What has your lawn done for you lately? After all, you have fed it, watered it, possibly marinated it with all sorts of pesticides, herbicides and fungicides and then you mowed it, edged it, raked or blew it. And then you probably bagged up and carted those chemical-laden grass clippings off to the landfill — in short, you pampered great expanses of turf that no one used.

Lawns are one of the biggest and costliest of “crops” in this country — and they don't produce anything edible for anything, unless you have farm animals to graze. In short, lawns represent aristocratic symbols of conspicuous consumption. In other words, grand and appealing, but perplexingly dramatic and dated as dinosaurs. Many now find themselves questioning their lawns' practicality.

Don’t get me wrong, I’m not saying lawns are ugly. I’m just saying they are useless, old-fashioned and, quite frankly, are gluttons, making slaves of our time and resources. Their every sneeze and hiccup can throw us into a panic. And what do they do for us in return for all that expense and labor? The fact is, Americans spend an average of $40 billion every year on their lawns. That includes chemicals to smother them, seed to sow them, sod to cover them, mowers, blowers, edgers and fuel to power them, irrigation systems to water them, lawn services and so on.

And about those chemicals — the numbers are indeed staggering. American gardeners use some 78 million pounds of pesticides each year, some 60 million pounds of herbicides with fungicides coming in at slightly lower numbers. The amount of water required to maintain a luscious lawn varies according to the locale, but according to an article in “Scientific American,” America’s “Lawns require the equivalent of 200 gallons of drinking water per person per day.”

If you are one of the many who have started to think about the time, expense and energy required to maintain that perfect lawn, and have realized that except for the hours you spend pushing that mower, you never set foot on it — this could be a turning point for you and your turf.

This might be a good time to consider shrinking that lawn, or maybe even doing away with it entirely. No matter the amount of property the lawn occupies — be it a small patch or an expanse of acreage — you do have options. What this all boils down to is that you have two choices — pave or plant. Once your options are decided, the paths each choice takes are numerous and often colorful, and always an environmentally beneficial exchange for the lawn.

And if you decide to plant ground covers to reduce that expanse of turf, Hildy Ellis, program manager of the Knox-Lincoln Soil & Water Conservation District, suggests considering native plants as ground covers that not only help to provide environment for wildlife like butterflies and other pollinators and berries for food, but are also practically guaranteed to grow here, given the right placement. Many have the added bonus of seasonal blooms and colorful foliage as well. Plant them in the right place, provide a good start and watch these beauties go.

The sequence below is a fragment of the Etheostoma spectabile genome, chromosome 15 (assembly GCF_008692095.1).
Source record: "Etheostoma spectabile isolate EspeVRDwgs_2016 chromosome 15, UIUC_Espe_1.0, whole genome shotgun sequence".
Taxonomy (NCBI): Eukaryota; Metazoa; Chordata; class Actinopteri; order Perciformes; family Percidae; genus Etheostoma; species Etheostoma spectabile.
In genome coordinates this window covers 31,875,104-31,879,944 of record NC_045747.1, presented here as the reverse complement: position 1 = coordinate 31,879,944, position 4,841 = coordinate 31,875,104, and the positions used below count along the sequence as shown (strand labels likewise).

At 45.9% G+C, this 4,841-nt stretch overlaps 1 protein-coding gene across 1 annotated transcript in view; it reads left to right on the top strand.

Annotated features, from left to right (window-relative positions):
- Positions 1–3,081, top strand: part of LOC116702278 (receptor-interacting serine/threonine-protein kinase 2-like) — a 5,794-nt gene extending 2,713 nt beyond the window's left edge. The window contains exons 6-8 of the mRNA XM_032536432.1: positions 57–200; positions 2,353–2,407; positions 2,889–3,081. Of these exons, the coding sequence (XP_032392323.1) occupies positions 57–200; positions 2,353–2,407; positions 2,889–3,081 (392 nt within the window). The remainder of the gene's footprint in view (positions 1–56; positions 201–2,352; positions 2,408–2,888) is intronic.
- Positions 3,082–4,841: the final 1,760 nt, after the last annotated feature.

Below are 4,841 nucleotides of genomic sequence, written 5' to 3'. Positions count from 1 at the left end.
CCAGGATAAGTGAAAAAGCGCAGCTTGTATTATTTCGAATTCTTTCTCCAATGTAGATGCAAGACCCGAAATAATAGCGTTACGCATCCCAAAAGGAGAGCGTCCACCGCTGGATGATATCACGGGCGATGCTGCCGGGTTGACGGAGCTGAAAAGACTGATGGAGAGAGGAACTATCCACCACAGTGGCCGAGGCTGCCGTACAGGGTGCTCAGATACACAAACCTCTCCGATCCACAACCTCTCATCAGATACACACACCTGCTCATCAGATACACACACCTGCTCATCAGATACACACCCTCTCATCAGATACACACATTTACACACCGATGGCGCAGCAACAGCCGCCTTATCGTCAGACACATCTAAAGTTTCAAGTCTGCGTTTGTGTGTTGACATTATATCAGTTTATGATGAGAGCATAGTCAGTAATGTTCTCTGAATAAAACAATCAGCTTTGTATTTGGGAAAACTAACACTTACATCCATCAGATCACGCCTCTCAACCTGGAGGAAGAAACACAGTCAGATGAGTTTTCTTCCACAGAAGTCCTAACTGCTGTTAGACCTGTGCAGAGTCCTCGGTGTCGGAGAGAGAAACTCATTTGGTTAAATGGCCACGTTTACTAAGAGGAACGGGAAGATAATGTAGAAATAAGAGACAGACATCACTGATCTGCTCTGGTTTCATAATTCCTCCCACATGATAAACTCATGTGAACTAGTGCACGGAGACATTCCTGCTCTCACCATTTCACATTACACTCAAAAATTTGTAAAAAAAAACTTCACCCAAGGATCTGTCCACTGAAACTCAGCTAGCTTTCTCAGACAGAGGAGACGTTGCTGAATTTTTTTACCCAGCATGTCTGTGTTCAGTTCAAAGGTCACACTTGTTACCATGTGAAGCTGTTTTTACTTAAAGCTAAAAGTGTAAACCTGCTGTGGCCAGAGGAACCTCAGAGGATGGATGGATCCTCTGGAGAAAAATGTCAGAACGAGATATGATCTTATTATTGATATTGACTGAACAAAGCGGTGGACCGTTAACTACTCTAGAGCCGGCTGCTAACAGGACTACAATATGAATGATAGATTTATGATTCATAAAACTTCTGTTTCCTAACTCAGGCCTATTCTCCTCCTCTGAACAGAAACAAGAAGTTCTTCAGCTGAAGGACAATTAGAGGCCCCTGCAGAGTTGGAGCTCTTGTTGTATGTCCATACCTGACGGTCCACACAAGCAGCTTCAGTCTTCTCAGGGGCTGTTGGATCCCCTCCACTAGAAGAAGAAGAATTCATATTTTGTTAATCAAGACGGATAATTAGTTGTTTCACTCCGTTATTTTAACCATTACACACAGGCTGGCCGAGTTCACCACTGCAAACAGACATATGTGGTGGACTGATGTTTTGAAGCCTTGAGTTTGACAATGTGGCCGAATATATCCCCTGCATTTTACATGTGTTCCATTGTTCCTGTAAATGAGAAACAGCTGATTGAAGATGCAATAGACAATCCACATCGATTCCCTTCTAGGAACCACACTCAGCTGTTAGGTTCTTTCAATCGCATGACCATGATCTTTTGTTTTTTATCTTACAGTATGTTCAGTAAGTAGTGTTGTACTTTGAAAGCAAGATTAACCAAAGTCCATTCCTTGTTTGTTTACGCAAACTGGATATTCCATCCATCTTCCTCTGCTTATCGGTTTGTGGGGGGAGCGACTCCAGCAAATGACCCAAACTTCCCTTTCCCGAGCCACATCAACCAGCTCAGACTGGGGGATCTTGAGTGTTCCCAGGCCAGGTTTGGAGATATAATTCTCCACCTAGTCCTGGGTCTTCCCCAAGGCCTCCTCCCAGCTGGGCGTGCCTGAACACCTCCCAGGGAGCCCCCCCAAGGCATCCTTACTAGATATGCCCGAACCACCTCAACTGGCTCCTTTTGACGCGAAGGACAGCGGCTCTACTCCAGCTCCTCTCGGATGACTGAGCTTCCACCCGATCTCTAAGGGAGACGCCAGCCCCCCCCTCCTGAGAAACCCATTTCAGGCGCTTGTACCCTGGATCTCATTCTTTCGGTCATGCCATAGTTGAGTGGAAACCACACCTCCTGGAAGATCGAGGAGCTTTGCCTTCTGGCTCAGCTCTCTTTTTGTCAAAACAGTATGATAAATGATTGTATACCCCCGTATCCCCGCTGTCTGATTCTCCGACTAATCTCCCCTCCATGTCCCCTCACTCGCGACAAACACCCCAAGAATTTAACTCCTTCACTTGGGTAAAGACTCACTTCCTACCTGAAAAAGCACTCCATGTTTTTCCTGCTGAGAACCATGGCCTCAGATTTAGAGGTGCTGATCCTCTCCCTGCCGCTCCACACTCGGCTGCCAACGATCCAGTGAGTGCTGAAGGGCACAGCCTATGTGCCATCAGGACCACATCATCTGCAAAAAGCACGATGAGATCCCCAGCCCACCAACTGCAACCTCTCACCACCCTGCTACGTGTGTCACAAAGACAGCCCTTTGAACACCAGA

If you have ground covers in your future, Ellis suggests first preparing the areas to be planted by removing or killing existing turf. A thick cover of cardboard is one of the cheapest and easiest ways to accomplish this. Once the grass or other plants on the site are dead, cultivate the areas to be planted, have a soil analysis to determine if the location will support the desired plants, and you are good to go.

Now is a great time to start the prep with that layer of cardboard so that your ground cover areas will be ready to prepare for planting in the spring. Ellis points out that there are native ground covers suitable for a range of growing conditions from full sun to shade, from wet areas to dry and drained hillsides.

Here are some of Ellis’ favorite native ground covers:

Golden Alexander — wet soils, full sun to partial shade, spring blooms

Canada windflower — sun or shade with white anemone blooms

Big-leaf aster — part sun to shade

May apple — part shade to shade, great to hold soils on hillsides

Golden ragwort — part sun to shade with moist soil

Foam flowers (tiarella) — moist soils, shade to part sun, spring blooms

Alumroot — native Heuchera, well-drained soils in part sun

Pakasandra — full sun to part shade

Creeping phlox — shade, spring blooms

Lady fern — shade in moist woodland soils

Hay-scented fern — adaptable for large areas

New York fern — sun to part shade

Maidenhair fern — shade in moist, rich woodland soils with limestone and humus

Purple-flowering raspberry — sun to part shade, 4 feet and taller, blooms spring through fall

Virginia rose — sun, provides food for birds and brilliant red fall foliage

Creeping juniper — full sun, good for poor, rocky soils on slopes or well-drained areas

Wild strawberry — full sun to part shade, spring blooms, edible fruits

Bearberry — full sun, in well-drained gravely soils, food for wildlife and brilliant red fall color

Virginia creeper — full sun to part shade, berries for birds, brilliant fall color

Sweet fern — full sun to part shade, well-drained, sandy soils